A big debate in the health and safety training realm is whether CPR certifications should last for two years or just one. Some of our competitors offer CPR certifications that last for two years, which makes perfect economical sense as a client has to pay to take a class half as often. Everyone likes convenience.
Convenience is a huge priority at OTC Health and Safety. We offer an incredibly flexible program with a variety of modules and delivery methods as evidence of that. We constantly strive to make the information-gathering, scheduling and training processes as easy as we can for every client we have. Yet at OTC, our CPR certifications expire every year.
This is one of the few instances in my time here with OTC that I see something take a higher priority than convenience. That higher priority is quality.
I recently read a document citing various studies suggesting that students’ retention of skills begins to deteriorate as quickly as two weeks after the training session, and declines progressively thereafter.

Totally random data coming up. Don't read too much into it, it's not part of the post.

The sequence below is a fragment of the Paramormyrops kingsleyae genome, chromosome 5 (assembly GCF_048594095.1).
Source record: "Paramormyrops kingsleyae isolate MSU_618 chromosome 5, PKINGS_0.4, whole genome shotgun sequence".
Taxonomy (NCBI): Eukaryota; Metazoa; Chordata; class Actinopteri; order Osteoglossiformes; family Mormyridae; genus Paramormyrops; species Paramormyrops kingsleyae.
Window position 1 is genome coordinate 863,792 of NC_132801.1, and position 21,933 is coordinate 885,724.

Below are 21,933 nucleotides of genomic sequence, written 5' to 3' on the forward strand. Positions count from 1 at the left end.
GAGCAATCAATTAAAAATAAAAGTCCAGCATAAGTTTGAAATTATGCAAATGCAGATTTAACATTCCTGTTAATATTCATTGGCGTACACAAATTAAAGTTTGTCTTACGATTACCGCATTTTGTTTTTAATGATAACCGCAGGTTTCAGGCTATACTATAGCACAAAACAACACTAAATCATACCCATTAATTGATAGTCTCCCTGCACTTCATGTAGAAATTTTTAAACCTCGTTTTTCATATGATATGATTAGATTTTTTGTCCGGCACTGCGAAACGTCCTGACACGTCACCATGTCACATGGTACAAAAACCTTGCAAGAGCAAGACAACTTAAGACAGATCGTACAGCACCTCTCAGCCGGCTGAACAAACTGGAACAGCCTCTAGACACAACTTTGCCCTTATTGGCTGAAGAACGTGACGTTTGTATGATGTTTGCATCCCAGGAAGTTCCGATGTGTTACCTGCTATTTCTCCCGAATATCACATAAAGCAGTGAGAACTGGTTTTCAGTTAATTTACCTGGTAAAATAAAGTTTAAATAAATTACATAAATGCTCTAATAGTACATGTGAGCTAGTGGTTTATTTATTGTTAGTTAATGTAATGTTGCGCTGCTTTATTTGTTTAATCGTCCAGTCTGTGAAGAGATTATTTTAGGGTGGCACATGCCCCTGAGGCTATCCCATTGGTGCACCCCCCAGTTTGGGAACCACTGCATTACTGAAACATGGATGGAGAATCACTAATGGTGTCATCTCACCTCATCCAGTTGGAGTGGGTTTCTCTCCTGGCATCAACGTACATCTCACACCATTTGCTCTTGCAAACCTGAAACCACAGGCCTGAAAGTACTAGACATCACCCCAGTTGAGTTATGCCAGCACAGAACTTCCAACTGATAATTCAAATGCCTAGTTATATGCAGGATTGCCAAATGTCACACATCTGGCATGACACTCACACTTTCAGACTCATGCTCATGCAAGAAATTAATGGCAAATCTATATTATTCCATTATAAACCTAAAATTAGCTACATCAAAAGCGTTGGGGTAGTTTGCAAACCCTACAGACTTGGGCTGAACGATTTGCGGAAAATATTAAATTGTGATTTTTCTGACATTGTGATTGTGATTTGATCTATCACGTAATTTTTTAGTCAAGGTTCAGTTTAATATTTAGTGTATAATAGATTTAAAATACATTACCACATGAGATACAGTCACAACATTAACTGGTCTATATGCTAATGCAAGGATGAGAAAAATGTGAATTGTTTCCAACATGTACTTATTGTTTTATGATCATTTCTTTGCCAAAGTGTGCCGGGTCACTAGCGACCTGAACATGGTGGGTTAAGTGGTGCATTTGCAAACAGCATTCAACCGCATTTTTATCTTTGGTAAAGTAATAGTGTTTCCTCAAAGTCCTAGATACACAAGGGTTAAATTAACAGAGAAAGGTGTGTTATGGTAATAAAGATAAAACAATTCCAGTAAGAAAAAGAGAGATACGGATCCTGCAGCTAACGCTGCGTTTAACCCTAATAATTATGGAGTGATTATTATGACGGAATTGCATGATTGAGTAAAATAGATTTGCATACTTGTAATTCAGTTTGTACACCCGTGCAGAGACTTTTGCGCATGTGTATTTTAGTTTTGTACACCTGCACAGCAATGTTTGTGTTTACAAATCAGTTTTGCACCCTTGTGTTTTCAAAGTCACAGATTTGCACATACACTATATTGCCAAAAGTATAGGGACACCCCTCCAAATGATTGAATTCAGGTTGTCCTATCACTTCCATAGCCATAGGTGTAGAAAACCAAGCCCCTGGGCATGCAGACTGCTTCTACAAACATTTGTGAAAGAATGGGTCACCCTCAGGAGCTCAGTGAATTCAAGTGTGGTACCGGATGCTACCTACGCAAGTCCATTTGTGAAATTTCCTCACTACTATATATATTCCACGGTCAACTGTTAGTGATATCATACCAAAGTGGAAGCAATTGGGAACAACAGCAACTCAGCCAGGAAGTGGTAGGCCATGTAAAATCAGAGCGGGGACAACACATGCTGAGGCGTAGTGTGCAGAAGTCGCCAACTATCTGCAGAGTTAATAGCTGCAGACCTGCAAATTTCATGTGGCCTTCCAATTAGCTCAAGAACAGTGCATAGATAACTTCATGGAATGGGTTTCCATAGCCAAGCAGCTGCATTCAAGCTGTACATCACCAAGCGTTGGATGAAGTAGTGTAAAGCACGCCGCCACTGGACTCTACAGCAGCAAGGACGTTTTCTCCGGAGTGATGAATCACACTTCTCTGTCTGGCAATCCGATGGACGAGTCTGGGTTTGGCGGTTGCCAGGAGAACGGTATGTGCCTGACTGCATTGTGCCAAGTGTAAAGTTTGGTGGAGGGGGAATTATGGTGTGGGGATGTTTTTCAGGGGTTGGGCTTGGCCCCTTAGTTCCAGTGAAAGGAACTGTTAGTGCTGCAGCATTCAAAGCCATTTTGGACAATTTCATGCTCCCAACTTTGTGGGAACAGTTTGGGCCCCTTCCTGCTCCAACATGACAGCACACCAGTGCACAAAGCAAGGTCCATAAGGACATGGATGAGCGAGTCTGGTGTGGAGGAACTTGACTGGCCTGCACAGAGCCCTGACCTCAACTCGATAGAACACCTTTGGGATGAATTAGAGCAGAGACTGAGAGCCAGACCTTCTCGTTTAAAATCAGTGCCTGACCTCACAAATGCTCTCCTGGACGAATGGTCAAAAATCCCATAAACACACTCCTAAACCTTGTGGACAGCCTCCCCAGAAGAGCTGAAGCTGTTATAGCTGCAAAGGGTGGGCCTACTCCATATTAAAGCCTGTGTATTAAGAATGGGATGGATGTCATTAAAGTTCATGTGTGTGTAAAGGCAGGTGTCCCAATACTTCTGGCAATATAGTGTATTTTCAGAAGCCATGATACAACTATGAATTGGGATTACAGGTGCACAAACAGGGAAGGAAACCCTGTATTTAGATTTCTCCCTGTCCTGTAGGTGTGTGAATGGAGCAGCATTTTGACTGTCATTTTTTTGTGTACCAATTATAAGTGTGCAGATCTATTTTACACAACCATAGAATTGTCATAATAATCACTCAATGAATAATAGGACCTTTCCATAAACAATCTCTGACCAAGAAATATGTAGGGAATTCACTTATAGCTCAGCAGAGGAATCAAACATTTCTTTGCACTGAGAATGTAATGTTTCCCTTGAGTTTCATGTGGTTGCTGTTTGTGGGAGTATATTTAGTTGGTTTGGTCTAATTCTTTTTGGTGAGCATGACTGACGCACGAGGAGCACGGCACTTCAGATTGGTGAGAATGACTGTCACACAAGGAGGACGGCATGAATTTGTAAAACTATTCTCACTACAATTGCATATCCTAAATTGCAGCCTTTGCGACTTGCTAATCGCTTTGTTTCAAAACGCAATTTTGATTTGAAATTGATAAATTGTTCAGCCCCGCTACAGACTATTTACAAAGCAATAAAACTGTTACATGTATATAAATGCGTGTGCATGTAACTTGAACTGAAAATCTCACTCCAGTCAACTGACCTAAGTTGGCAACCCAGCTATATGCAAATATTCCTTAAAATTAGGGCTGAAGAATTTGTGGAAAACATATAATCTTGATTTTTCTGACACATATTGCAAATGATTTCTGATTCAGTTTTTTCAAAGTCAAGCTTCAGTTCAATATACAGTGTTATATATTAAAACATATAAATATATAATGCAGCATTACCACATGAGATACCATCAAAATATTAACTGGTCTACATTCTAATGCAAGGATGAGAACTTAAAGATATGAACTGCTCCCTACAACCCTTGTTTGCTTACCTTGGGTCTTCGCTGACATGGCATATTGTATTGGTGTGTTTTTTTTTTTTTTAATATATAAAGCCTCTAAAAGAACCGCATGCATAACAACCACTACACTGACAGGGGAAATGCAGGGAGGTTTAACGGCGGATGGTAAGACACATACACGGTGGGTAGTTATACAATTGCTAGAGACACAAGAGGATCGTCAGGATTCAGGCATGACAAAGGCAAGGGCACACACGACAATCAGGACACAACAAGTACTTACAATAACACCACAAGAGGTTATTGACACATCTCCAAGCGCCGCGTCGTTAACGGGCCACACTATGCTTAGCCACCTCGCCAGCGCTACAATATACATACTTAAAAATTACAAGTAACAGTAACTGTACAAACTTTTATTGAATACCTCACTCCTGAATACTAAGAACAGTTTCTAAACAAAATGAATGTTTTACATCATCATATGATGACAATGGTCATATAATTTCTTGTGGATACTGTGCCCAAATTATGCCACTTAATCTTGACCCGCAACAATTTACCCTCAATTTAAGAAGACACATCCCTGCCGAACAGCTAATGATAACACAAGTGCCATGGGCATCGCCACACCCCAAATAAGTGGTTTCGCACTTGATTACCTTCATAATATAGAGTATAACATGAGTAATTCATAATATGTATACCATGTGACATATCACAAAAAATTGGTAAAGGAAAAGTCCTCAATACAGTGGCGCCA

In fact, OSHA (Occupational Safety and Health Administration) is currently encouraging employers to have those trained in the use of CPR go through refresher courses every 6 months. I would love to see more of that, because it would mean more people correctly using their skills; however, it would be impractical for the Red Cross or any other organization to offer certifications that last only 6 months.
In light of these findings, though, OTC would be hard pressed to offer 2-year CPR certifications in good confidence. Requiring annual certification is, perhaps, a perfect middle ground.
I’m glad to be working for an organization willing to sacrifice convenience to insist on excellence.
Here’s to quality!